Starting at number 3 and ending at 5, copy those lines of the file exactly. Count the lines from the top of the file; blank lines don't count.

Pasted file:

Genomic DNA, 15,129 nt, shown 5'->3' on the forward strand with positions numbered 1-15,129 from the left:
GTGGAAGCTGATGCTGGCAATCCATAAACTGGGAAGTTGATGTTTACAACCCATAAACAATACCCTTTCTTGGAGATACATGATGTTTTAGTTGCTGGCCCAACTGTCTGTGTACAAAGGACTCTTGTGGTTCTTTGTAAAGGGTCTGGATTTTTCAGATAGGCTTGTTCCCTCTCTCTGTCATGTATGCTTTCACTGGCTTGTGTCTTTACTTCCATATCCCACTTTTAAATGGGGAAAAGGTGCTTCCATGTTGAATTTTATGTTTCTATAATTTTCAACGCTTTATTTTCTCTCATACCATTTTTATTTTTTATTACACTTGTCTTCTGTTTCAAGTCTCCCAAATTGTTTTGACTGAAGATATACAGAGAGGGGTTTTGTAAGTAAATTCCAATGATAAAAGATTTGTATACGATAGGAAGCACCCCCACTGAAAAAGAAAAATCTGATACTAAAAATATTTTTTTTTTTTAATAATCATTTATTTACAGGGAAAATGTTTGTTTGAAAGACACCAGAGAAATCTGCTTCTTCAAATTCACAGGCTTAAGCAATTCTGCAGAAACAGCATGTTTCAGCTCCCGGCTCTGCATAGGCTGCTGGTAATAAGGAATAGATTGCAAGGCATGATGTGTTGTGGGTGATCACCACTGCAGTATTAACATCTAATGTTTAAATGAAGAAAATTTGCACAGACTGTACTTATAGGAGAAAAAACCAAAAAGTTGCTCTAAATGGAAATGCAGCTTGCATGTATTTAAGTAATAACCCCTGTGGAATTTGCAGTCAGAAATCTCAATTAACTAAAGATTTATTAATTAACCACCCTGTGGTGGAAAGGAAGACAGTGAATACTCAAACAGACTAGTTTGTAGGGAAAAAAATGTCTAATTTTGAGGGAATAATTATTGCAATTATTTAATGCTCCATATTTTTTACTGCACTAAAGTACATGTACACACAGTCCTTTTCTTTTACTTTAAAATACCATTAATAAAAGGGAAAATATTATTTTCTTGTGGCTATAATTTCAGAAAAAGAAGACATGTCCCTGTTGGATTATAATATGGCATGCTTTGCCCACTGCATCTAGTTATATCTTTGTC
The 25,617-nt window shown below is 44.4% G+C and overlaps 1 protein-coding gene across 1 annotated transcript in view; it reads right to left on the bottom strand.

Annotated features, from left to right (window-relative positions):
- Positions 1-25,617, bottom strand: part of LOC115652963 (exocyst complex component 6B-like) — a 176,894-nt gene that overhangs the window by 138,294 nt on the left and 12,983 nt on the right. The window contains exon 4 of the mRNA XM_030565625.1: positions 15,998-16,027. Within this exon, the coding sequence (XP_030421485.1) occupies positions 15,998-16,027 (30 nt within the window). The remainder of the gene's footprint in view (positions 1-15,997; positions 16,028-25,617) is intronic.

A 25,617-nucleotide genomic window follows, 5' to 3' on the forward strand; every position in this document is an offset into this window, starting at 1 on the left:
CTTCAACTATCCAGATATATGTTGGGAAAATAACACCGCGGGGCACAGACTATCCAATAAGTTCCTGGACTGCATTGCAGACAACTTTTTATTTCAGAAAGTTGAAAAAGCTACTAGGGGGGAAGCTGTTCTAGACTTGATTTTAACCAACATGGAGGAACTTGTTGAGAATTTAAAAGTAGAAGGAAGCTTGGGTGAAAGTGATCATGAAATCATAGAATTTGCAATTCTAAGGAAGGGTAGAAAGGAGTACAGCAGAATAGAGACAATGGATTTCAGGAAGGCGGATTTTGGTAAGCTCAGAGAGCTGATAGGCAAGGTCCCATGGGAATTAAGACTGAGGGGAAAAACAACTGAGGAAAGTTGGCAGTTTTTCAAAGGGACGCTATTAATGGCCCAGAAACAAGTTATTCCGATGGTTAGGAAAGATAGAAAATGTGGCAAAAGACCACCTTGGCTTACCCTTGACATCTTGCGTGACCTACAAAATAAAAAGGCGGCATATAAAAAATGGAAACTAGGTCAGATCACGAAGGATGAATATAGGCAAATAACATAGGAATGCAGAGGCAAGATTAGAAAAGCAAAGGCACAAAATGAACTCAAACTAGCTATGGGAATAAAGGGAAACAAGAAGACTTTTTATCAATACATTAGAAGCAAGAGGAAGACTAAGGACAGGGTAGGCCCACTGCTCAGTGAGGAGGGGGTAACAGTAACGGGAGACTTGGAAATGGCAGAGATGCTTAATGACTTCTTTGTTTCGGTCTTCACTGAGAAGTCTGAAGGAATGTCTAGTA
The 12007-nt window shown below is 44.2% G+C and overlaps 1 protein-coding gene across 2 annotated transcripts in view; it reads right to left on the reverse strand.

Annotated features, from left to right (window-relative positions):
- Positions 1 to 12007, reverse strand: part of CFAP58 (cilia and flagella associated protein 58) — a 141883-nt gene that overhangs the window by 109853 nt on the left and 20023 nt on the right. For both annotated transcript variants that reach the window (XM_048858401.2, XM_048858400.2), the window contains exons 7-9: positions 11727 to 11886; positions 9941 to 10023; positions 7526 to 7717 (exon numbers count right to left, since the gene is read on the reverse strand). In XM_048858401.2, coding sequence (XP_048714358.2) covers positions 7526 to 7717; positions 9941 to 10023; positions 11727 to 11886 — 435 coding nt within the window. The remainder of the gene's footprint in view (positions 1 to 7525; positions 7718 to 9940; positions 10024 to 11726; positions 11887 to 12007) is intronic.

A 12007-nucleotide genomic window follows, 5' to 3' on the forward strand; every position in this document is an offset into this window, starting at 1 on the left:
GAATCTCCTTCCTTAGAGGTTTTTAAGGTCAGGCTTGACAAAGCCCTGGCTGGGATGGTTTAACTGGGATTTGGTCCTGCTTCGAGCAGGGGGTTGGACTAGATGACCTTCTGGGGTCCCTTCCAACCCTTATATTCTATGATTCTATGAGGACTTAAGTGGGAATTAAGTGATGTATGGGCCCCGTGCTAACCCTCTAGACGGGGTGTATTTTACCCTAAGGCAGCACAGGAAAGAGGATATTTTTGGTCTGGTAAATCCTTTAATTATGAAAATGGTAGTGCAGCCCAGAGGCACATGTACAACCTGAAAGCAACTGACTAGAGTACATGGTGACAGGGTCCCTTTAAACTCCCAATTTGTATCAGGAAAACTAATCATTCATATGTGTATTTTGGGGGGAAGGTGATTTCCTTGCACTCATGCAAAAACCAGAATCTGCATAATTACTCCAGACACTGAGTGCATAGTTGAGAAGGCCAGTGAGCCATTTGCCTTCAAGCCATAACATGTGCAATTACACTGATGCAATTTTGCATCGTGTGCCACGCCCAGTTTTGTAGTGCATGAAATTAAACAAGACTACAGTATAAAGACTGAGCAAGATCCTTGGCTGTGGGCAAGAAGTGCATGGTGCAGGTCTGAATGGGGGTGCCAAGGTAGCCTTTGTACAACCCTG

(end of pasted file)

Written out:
The 25,617-nt window shown below is 44.4% G+C and overlaps 1 protein-coding gene across 1 annotated transcript in view; it reads right to left on the bottom strand.

Annotated features, from left to right (window-relative positions):
- Positions 1-25,617, bottom strand: part of LOC115652963 (exocyst complex component 6B-like) — a 176,894-nt gene that overhangs the window by 138,294 nt on the left and 12,983 nt on the right. The window contains exon 4 of the mRNA XM_030565625.1: positions 15,998-16,027. Within this exon, the coding sequence (XP_030421485.1) occupies positions 15,998-16,027 (30 nt within the window). The remainder of the gene's footprint in view (positions 1-15,997; positions 16,028-25,617) is intronic.